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Hermeneia, NIGTC and Exegetical Summary


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#1 Daniel Semler

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Posted 24 July 2014 - 10:12 AM

Hi ya,

 

  I know option three does not currently exist in Acc and I've opened a different thread on that.

 

  But, how do these compare ? Hermeneia looks fantastic (particular interesting is the extra-biblical content) but its generally lower, or un-, ranked on bestcommentaries whereas NIGTC does pretty well in some volumes. The exegetical summary is unranked. My guess is that such a detailed dissection of the text at the grammatical level is not as popular and something a little more digestible, but perhaps it's something else. In any case as I am quite happy to suffer the odd case of indigestion I am wondering how these three commentaries compare in their treatment of the detail of the original language text, and background contextual information. I have watched the Dr J. podcast on the Hermeneia which was helpful but as he himself pointed out a 10 minute or so podcast hardly does more than scratch the surface of such a work.

 

  All such queries are necessarily vague at the outset - sorry about that. If it helps I am studying Hebrews and given how well regarded Ellingworth's NIGTC Hebrews is (oh and the fact that it's on sale) I am interested. My primary concern is with the original language.

 

  Any thoughts or comments gratefully received.

 

thx

D

 

 


Accordance Configurations :

 

Mac : 2009 27" iMac                 Windows : HP 4540s laptop

      Intel Core Duo                          Intel i5 Ivy Bridge

      12GB RAM                                8GB RAM

      Accordance 10.4.3.2                     Accordance 10.4.3.2 and Aleph 10.4.3.2

      OSX 10.9 (Mavericks)                    Win 7 Professional x64 SP1


#2 Abram K-J

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Posted 24 July 2014 - 10:23 AM

Short, non-nuanced, top-of-mind answer: While, of course, it depends and varies from volume-to-volume, I've generally found the NIGTC volumes more helpful in getting into Greek. That Hebrews volume is excellent and France's Mark volume is magnificent. What I've used of Dunn on Colossians/Philemon is also really good. And Nolland's Matthew is underrated.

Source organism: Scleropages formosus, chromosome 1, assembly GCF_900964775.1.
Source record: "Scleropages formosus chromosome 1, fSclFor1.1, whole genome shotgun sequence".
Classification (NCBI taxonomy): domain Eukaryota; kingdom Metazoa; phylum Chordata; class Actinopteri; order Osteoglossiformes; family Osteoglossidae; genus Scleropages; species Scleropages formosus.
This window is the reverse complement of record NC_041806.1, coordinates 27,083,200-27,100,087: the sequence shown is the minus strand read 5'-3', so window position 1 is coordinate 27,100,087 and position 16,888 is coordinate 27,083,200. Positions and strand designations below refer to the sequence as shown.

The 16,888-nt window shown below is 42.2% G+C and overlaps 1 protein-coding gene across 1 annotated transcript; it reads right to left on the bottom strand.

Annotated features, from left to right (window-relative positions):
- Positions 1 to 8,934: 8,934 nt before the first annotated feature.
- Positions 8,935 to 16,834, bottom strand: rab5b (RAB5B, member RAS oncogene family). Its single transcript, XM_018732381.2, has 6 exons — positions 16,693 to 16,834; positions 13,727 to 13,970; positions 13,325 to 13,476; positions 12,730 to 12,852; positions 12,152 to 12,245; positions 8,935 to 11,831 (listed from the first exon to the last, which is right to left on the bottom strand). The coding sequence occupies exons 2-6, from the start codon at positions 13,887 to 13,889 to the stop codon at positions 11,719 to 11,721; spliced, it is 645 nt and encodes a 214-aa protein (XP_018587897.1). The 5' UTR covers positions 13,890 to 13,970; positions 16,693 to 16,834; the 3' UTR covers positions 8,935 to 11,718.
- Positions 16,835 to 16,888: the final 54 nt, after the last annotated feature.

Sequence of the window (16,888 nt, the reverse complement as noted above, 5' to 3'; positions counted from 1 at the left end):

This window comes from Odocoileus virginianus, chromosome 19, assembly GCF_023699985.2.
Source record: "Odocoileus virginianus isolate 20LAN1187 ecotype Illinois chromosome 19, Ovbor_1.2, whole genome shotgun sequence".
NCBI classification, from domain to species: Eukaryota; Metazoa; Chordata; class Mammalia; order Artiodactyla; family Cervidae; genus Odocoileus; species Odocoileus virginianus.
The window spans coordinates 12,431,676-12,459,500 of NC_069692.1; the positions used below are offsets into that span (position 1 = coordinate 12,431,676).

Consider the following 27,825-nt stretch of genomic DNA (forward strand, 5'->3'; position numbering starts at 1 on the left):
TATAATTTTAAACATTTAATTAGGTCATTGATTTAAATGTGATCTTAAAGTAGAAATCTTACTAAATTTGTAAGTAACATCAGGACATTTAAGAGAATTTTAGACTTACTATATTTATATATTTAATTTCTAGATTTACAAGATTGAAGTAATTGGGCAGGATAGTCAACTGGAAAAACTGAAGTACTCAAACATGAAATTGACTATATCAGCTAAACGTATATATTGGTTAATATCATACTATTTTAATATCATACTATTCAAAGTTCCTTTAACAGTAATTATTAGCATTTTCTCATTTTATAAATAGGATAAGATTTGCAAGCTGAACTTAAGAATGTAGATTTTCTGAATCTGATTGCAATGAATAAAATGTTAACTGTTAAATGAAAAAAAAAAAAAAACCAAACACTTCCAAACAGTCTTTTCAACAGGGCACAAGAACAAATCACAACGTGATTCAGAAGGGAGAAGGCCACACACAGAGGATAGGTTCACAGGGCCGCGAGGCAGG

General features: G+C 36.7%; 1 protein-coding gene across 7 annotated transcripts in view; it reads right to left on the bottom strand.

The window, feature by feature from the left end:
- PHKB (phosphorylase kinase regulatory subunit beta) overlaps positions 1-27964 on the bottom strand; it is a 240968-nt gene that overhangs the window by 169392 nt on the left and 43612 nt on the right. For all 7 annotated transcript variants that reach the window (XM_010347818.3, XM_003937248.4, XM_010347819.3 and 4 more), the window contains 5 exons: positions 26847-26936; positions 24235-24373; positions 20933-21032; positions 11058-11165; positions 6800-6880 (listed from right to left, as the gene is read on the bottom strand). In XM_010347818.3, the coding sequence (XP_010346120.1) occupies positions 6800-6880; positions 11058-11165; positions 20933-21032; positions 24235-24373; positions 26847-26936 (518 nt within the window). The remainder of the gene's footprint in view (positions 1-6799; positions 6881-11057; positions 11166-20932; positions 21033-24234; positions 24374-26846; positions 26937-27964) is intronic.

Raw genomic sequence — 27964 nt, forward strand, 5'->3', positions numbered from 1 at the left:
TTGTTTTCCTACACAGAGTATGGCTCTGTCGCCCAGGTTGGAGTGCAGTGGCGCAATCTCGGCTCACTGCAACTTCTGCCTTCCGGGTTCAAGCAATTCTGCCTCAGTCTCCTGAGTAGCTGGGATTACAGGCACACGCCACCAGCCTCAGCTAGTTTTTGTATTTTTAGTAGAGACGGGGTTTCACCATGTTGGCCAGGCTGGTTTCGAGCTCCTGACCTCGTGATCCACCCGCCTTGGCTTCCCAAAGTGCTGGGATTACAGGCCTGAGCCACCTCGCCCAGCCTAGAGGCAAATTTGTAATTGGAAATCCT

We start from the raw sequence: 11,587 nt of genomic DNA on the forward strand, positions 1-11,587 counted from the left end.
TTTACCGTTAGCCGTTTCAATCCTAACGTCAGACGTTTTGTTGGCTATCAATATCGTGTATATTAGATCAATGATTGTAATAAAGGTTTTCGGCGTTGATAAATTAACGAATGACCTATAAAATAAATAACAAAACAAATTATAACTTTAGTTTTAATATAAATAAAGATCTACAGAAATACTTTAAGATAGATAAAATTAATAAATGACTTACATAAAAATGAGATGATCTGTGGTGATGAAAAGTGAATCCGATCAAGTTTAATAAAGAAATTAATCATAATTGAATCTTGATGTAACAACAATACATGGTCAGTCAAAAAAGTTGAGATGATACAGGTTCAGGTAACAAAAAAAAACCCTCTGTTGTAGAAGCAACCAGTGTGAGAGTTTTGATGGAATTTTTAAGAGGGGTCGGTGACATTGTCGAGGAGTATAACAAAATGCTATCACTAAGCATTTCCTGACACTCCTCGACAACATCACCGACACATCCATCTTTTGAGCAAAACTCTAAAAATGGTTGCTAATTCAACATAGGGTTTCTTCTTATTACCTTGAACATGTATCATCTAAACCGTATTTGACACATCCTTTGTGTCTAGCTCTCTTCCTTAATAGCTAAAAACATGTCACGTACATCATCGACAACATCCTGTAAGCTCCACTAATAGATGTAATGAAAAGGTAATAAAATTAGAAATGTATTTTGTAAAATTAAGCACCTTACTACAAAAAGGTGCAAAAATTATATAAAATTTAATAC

The Exegetical Summaries are basically a summary of what each major commentary says, clause-by-clause, phrase-by-phrase. It's actually a good starting point before delving into a bunch of individual commentaries on a passage or book.


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#3 Daniel Semler

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Posted 24 July 2014 - 01:07 PM

Thanx Abram. Hmmm....A few mores days to consider stuff. Do you have or use Hermeneia ? I'm thinking there I might seek out a volume or two to look at in person so to speak and in any case there is no immediate rush. NIGTC I can probably get Ellingworth and see how I like it.

 

Thx

D


Accordance Configurations :

 

Mac : 2009 27" iMac                 Windows : HP 4540s laptop

      Intel Core Duo                          Intel i5 Ivy Bridge

      12GB RAM                                8GB RAM

      Accordance 10.4.3.2                     Accordance 10.4.3.2 and Aleph 10.4.3.2

      OSX 10.9 (Mavericks)                    Win 7 Professional x64 SP1


#4 Fr. Rich

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Posted 24 July 2014 - 01:23 PM

In Hermeneia, Bovon on Luke or Jewett on Romans are both good. Some of the older volumes were written by leaders in the field at the time they were written. I still refer to Conzelman on Acts (in fact, more so than I refer to the replacement volume from Pervo). There is much good in Hermeneia.


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#5 Serpentium

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Posted 24 July 2014 - 04:28 PM

Which podcast? Can you give me the number?

#6 Daniel Semler

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Posted 24 July 2014 - 05:22 PM

#7 way back in the earlier years :)

http://www.accordanc...7_hermeneia.m4v

 

Thx

D


Accordance Configurations :

 

Mac : 2009 27" iMac                 Windows : HP 4540s laptop

      Intel Core Duo                          Intel i5 Ivy Bridge

      12GB RAM                                8GB RAM

      Accordance 10.4.3.2                     Accordance 10.4.3.2 and Aleph 10.4.3.2

      OSX 10.9 (Mavericks)                    Win 7 Professional x64 SP1


#7 Daniel Semler

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Posted 24 July 2014 - 05:27 PM